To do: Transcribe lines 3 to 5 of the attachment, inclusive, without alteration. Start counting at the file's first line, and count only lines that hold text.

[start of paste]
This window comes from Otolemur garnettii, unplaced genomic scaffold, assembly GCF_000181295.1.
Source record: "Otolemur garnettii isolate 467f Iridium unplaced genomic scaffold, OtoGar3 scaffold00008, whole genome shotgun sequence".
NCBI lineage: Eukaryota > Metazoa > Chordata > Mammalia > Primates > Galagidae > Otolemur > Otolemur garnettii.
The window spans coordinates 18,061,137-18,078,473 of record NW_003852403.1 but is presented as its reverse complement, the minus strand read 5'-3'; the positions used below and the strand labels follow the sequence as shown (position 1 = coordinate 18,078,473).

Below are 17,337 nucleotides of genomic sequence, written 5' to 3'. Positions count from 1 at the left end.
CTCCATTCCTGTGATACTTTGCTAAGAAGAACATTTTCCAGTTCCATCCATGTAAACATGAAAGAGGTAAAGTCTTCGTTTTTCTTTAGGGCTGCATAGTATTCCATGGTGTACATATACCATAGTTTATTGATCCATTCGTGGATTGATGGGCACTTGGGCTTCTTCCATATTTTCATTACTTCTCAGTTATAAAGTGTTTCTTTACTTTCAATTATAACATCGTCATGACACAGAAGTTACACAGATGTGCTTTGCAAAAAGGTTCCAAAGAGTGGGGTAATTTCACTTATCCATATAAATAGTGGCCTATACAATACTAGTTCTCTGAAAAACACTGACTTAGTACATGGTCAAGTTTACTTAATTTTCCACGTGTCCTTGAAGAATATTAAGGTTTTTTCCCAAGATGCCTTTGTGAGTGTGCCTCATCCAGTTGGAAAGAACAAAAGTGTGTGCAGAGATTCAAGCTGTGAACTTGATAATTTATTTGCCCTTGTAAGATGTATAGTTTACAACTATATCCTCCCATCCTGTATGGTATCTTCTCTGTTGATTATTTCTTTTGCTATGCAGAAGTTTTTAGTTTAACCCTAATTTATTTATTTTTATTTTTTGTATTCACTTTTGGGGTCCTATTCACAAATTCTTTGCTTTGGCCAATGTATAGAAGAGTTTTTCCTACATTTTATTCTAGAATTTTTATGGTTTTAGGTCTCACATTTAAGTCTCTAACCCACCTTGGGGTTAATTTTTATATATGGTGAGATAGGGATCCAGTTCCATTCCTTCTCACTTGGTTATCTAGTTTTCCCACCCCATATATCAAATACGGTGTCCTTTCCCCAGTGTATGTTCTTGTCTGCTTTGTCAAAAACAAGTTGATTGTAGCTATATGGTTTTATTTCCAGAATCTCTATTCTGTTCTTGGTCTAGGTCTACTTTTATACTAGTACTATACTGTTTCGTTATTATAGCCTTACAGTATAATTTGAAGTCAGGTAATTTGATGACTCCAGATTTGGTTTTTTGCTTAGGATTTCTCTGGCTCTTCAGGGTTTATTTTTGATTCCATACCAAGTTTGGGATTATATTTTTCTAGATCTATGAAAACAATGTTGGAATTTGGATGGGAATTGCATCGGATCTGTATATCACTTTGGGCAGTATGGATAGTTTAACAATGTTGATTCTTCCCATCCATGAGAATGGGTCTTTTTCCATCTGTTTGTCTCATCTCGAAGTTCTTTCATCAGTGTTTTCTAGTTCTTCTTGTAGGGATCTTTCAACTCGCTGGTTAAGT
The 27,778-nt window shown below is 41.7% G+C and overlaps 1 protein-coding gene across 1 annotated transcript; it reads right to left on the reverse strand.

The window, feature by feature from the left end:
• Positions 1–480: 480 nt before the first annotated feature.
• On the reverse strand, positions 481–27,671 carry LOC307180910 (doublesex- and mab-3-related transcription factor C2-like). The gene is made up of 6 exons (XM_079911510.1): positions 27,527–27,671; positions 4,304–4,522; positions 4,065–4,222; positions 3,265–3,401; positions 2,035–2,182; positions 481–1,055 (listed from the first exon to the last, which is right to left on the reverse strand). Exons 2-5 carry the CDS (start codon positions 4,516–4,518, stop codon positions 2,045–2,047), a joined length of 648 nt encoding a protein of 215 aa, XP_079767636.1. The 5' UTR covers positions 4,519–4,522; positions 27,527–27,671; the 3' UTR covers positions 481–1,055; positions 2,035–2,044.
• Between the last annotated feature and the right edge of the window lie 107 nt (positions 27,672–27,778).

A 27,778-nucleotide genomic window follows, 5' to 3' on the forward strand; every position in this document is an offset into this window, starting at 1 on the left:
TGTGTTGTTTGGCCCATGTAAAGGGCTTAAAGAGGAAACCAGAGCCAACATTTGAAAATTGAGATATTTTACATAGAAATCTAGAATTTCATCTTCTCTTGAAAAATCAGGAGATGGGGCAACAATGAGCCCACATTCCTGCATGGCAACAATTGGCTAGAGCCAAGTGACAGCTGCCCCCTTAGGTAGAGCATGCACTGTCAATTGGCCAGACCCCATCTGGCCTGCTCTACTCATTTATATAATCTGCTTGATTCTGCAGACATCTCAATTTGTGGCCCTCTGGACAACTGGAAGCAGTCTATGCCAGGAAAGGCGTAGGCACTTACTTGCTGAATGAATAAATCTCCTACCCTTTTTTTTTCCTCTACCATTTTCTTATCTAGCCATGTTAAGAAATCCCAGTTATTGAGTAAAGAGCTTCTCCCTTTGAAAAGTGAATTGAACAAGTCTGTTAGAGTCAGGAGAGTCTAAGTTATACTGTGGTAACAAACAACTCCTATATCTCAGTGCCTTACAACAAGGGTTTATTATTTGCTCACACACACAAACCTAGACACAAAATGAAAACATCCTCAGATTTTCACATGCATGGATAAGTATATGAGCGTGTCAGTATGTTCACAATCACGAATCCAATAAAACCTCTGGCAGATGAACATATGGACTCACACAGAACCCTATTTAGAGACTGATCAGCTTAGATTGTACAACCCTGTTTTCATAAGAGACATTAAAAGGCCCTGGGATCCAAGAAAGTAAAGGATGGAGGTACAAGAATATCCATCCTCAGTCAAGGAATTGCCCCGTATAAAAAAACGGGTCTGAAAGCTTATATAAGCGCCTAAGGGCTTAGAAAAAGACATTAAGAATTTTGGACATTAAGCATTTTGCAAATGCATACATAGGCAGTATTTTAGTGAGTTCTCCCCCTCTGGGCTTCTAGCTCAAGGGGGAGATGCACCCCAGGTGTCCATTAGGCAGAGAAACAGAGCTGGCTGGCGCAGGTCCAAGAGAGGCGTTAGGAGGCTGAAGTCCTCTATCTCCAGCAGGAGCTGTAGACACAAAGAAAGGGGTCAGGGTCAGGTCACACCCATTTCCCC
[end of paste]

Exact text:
NCBI lineage: Eukaryota > Metazoa > Chordata > Mammalia > Primates > Galagidae > Otolemur > Otolemur garnettii.
The window spans coordinates 18,061,137-18,078,473 of record NW_003852403.1 but is presented as its reverse complement, the minus strand read 5'-3'; the positions used below and the strand labels follow the sequence as shown (position 1 = coordinate 18,078,473).

Below are 17,337 nucleotides of genomic sequence, written 5' to 3'. Positions count from 1 at the left end.